Wellness and Social Justice
Wellness has always been about choice for me. What I eat, the amount I exercise, the time I devote to self-care and yoga; these are all within my control. If I’m not in good health, it’s my own fault. When I mindlessly go through daily life, I assume it’s this way for everyone. Deep down I know better, but I often live as though the perspective ingrained in me since childhood is a universal truth. Everyone can be healthy if they make the right choices.
My adult experiences have taught me that food justice and social justice are inextricable linked. I studied sustainable food systems in graduate school and have been involved in healthy, accessible food projects for a decade. Then my son was born two and a half years ago and I retreated into a bubble of personal wellness, focusing on yoga and cooking for my family. Food justice advocacy fell off my radar. My bubble popped recently at the Sound Food Uprising Summit - a gathering of regional and national thought leaders working together to change the demand for unhealthy food in Puget Sound through education, cooking and advocacy. To help kickoff the event, Dr Ben Danielson, a Seattle pediatrician, took the stage. “Wellness is more than what we control,” he said. Wellness is related to social equity and behavioral health. Food justice isn’t just A social justice issue. It’s THE social justice issue.
Did you know about the 14-year life expectancy gap in the Seattle area? I didn’t. Based on where I’ve lived in this city, I will likely live a lot longer than other residents who, for a myriad of reasons beyond their control, call other neighborhoods home. We’re not talking about other parts of the United States or the world, we’re talking about the Pacific Northwest, a region we generally identify as healthy.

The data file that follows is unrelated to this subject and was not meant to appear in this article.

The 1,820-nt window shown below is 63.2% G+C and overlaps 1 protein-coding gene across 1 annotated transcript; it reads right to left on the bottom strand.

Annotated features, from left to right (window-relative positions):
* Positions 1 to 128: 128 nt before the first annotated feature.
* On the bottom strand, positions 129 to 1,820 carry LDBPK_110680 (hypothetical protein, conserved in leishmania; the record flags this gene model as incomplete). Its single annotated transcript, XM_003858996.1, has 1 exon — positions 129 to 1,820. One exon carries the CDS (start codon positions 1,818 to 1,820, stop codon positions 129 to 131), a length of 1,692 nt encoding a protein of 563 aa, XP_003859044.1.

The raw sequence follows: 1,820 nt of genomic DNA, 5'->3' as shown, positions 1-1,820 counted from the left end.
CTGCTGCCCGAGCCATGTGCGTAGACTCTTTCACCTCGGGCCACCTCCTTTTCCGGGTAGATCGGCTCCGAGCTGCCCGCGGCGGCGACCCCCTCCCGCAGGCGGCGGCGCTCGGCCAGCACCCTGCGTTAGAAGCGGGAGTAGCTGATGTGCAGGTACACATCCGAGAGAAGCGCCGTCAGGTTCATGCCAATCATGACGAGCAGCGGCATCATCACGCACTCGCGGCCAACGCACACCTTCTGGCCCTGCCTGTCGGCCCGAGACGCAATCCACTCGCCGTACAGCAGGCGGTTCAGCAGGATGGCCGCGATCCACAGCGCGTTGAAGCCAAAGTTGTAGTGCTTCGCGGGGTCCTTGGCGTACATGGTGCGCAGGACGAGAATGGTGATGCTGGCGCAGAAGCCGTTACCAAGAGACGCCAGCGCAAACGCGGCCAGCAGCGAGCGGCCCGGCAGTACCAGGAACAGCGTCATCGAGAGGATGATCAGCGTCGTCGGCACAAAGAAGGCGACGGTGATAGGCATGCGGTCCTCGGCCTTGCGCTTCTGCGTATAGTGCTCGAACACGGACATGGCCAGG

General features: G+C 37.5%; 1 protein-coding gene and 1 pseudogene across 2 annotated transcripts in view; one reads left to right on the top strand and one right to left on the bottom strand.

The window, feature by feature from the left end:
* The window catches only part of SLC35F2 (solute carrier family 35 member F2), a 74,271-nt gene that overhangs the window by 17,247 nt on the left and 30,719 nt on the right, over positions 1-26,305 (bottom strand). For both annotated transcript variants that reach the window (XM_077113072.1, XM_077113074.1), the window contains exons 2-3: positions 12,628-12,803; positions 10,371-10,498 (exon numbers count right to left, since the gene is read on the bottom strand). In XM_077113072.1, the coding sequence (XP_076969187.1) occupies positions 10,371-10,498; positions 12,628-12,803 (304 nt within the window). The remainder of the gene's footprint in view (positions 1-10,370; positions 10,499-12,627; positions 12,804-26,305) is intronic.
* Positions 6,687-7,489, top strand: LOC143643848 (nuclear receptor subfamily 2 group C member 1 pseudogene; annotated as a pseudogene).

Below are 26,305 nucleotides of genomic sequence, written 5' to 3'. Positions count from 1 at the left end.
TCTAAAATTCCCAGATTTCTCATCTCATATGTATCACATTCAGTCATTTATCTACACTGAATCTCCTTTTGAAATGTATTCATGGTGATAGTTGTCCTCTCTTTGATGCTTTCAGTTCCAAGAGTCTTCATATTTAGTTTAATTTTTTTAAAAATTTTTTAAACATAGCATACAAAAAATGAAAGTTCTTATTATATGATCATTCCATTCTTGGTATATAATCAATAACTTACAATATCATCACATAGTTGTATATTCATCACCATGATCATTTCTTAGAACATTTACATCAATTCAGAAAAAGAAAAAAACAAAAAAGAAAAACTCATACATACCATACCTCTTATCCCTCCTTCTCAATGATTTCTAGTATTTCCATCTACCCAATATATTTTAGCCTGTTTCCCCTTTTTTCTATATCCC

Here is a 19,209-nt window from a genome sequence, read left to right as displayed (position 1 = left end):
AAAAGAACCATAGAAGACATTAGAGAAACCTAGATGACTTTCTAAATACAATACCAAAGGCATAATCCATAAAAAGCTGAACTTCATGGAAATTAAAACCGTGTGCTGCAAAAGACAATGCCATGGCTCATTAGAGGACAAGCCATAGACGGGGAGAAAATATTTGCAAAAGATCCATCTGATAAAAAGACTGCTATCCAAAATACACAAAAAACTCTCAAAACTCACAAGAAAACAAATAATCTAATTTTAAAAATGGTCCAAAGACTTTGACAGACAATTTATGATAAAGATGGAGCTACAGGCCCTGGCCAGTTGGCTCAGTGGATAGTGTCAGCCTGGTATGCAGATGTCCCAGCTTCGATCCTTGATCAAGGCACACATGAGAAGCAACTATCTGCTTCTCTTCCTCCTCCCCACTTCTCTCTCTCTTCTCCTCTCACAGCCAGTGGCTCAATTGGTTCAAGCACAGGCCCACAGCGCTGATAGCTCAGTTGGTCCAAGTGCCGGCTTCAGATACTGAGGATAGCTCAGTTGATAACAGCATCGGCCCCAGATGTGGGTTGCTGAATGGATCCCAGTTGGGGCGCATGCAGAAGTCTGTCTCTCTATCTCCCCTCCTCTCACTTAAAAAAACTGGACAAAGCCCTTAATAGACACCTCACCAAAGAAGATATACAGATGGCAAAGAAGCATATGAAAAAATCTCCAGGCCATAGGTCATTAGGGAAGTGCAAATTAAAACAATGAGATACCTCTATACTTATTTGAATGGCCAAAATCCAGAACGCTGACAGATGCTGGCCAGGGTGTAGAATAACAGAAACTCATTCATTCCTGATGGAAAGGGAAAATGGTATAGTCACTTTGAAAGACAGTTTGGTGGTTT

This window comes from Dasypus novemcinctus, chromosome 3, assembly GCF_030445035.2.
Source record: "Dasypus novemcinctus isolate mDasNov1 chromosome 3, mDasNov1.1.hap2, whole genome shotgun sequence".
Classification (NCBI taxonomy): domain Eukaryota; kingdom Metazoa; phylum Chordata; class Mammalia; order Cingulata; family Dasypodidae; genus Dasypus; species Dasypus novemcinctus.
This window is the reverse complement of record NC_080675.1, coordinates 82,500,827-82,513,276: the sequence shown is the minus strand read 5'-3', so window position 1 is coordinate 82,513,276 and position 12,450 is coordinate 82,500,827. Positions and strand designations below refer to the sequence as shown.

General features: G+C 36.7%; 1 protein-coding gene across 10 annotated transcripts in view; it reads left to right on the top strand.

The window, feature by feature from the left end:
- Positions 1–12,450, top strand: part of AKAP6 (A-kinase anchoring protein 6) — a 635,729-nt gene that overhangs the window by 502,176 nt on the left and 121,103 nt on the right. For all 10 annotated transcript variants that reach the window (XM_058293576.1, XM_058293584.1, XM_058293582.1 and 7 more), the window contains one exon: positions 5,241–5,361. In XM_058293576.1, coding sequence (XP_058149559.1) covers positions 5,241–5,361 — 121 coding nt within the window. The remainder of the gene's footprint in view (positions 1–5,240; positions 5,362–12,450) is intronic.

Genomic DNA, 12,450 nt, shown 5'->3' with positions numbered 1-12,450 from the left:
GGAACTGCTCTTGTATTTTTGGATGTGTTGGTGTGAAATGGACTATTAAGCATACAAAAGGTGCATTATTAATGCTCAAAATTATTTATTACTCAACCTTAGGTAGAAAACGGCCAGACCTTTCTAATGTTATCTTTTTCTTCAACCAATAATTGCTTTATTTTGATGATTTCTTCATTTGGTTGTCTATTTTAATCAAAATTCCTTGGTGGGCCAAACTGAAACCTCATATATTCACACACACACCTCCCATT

Food justice has to be inclusive of both Seattles. While I don’t believe in silver bullets and I'm wary of one-size-fits-all solutions, I do think we’ve got to start somewhere. The Beecher’s Foundation has been working since 2006 to increase kids’ awareness about healthy food through the Pure Food Kids Workshop, a no-cost, commercial-free food education class for 4th and 5th grade students that equip students with information and skills to make healthy food choices for life. To date, more than 120,000 students have completed the Pure Food Kids Workshop and have become “food detectives.”
This year, Beecher’s launched the Sound Food Uprising - a ten-year campaign to change how Puget Sound eats through food, cooking and consumer education. The campaign’s goal is to dramatically reduce the supply of overly processed, heavily sugared, additive-laden food in the Puget Sound region by shifting demand through education, public relations and community engagement.
Rebekah Papé is a writer, yoga teacher and The Riveter member. She consults on food systems projects and co-founded The Seattle Digest to support dialogue around the intersection of food and community for health and wellbeing.
Photos taken by Morgan Schuler and provided by The Beecher’s Foundation.